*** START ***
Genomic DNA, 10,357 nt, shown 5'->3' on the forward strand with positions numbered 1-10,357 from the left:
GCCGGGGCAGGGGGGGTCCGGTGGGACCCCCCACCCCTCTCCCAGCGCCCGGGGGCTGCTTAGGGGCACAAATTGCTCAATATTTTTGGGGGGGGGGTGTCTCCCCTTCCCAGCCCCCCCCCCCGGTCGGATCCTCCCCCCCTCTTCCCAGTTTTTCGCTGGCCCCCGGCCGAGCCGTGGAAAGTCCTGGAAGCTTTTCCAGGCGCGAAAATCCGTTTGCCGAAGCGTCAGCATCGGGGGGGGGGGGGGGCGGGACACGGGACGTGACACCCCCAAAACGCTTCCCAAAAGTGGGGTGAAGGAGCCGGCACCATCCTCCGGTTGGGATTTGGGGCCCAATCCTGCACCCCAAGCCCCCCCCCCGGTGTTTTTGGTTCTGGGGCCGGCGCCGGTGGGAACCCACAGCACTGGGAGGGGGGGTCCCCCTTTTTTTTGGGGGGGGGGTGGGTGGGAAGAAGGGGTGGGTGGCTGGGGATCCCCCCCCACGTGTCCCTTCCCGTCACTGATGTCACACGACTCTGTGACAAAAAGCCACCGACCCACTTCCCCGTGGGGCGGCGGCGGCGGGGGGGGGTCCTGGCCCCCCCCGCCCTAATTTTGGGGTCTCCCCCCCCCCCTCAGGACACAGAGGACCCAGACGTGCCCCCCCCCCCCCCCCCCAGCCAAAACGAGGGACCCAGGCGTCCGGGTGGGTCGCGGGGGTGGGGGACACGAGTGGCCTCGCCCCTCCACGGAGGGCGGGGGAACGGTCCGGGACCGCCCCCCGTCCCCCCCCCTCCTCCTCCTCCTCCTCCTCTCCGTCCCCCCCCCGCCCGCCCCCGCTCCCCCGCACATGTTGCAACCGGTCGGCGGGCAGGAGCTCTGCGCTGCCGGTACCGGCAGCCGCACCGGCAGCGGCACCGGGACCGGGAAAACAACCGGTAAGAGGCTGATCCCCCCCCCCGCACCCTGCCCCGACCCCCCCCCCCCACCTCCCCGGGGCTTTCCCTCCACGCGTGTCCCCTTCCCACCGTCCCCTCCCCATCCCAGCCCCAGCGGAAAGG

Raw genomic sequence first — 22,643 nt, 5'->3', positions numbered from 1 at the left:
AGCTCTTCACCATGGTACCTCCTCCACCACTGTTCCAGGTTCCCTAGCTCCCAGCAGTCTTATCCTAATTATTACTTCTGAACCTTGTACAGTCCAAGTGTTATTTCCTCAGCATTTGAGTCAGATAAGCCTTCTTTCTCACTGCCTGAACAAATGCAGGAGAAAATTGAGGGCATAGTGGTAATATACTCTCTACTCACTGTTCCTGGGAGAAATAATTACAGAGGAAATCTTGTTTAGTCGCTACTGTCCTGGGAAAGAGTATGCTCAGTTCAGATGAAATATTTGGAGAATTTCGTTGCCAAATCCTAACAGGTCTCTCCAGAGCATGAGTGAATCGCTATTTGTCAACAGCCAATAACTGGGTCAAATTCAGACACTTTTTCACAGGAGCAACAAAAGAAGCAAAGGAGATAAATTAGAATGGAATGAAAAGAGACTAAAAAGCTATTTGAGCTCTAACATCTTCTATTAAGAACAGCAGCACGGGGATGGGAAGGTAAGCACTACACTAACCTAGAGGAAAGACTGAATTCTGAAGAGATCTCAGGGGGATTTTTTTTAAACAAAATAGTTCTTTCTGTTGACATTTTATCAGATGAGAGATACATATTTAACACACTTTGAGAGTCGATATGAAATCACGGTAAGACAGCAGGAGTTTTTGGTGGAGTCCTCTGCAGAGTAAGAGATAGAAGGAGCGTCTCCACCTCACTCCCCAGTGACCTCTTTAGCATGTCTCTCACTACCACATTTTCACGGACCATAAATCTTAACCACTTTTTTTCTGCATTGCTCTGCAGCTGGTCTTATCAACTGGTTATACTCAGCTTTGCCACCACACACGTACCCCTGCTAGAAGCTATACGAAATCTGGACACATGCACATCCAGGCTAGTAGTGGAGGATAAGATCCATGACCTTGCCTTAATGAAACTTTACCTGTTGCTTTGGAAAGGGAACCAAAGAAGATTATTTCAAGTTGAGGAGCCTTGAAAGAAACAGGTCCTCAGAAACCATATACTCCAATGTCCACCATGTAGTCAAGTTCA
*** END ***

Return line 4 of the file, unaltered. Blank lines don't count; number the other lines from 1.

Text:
AGCTCTTCACCATGGTACCTCCTCCACCACTGTTCCAGGTTCCCTAGCTCCCAGCAGTCTTATCCTAATTATTACTTCTGAACCTTGTACAGTCCAAGTGTTATTTCCTCAGCATTTGAGTCAGATAAGCCTTCTTTCTCACTGCCTGAACAAATGCAGGAGAAAATTGAGGGCATAGTGGTAATATACTCTCTACTCACTGTTCCTGGGAGAAATAATTACAGAGGAAATCTTGTTTAGTCGCTACTGTCCTGGGAAAGAGTATGCTCAGTTCAGATGAAATATTTGGAGAATTTCGTTGCCAAATCCTAACAGGTCTCTCCAGAGCATGAGTGAATCGCTATTTGTCAACAGCCAATAACTGGGTCAAATTCAGACACTTTTTCACAGGAGCAACAAAAGAAGCAAAGGAGATAAATTAGAATGGAATGAAAAGAGACTAAAAAGCTATTTGAGCTCTAACATCTTCTATTAAGAACAGCAGCACGGGGATGGGAAGGTAAGCACTACACTAACCTAGAGGAAAGACTGAATTCTGAAGAGATCTCAGGGGGATTTTTTTTAAACAAAATAGTTCTTTCTGTTGACATTTTATCAGATGAGAGATACATATTTAACACACTTTGAGAGTCGATATGAAATCACGGTAAGACAGCAGGAGTTTTTGGTGGAGTCCTCTGCAGAGTAAGAGATAGAAGGAGCGTCTCCACCTCACTCCCCAGTGACCTCTTTAGCATGTCTCTCACTACCACATTTTCACGGACCATAAATCTTAACCACTTTTTTTCTGCATTGCTCTGCAGCTGGTCTTATCAACTGGTTATACTCAGCTTTGCCACCACACACGTACCCCTGCTAGAAGCTATACGAAATCTGGACACATGCACATCCAGGCTAGTAGTGGAGGATAAGATCCATGACCTTGCCTTAATGAAACTTTACCTGTTGCTTTGGAAAGGGAACCAAAGAAGATTATTTCAAGTTGAGGAGCCTTGAAAGAAACAGGTCCTCAGAAACCATATACTCCAATGTCCACCATGTAGTCAAGTTCA